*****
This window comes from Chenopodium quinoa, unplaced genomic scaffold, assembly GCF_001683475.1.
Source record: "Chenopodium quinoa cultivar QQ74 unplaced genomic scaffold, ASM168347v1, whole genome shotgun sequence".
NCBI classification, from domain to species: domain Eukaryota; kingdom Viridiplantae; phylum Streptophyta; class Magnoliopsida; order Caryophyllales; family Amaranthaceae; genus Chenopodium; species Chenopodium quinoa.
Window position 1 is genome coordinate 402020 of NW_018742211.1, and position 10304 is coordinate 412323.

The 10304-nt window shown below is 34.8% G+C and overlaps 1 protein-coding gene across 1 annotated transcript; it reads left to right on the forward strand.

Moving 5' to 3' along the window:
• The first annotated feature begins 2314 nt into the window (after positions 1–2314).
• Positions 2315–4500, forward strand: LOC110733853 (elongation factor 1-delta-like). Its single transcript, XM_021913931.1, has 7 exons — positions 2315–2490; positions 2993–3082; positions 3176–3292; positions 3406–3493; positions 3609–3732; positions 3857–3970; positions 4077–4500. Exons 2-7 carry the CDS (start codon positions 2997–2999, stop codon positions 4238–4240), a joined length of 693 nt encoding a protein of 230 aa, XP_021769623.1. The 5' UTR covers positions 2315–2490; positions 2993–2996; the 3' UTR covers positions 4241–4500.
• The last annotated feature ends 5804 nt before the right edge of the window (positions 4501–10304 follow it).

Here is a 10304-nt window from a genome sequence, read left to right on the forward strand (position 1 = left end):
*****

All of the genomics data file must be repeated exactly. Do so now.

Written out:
This window comes from Chenopodium quinoa, unplaced genomic scaffold, assembly GCF_001683475.1.
Source record: "Chenopodium quinoa cultivar QQ74 unplaced genomic scaffold, ASM168347v1, whole genome shotgun sequence".
NCBI classification, from domain to species: domain Eukaryota; kingdom Viridiplantae; phylum Streptophyta; class Magnoliopsida; order Caryophyllales; family Amaranthaceae; genus Chenopodium; species Chenopodium quinoa.
Window position 1 is genome coordinate 402020 of NW_018742211.1, and position 10304 is coordinate 412323.

The 10304-nt window shown below is 34.8% G+C and overlaps 1 protein-coding gene across 1 annotated transcript; it reads left to right on the forward strand.

Moving 5' to 3' along the window:
• The first annotated feature begins 2314 nt into the window (after positions 1–2314).
• Positions 2315–4500, forward strand: LOC110733853 (elongation factor 1-delta-like). Its single transcript, XM_021913931.1, has 7 exons — positions 2315–2490; positions 2993–3082; positions 3176–3292; positions 3406–3493; positions 3609–3732; positions 3857–3970; positions 4077–4500. Exons 2-7 carry the CDS (start codon positions 2997–2999, stop codon positions 4238–4240), a joined length of 693 nt encoding a protein of 230 aa, XP_021769623.1. The 5' UTR covers positions 2315–2490; positions 2993–2996; the 3' UTR covers positions 4241–4500.
• The last annotated feature ends 5804 nt before the right edge of the window (positions 4501–10304 follow it).

Here is a 10304-nt window from a genome sequence, read left to right on the forward strand (position 1 = left end):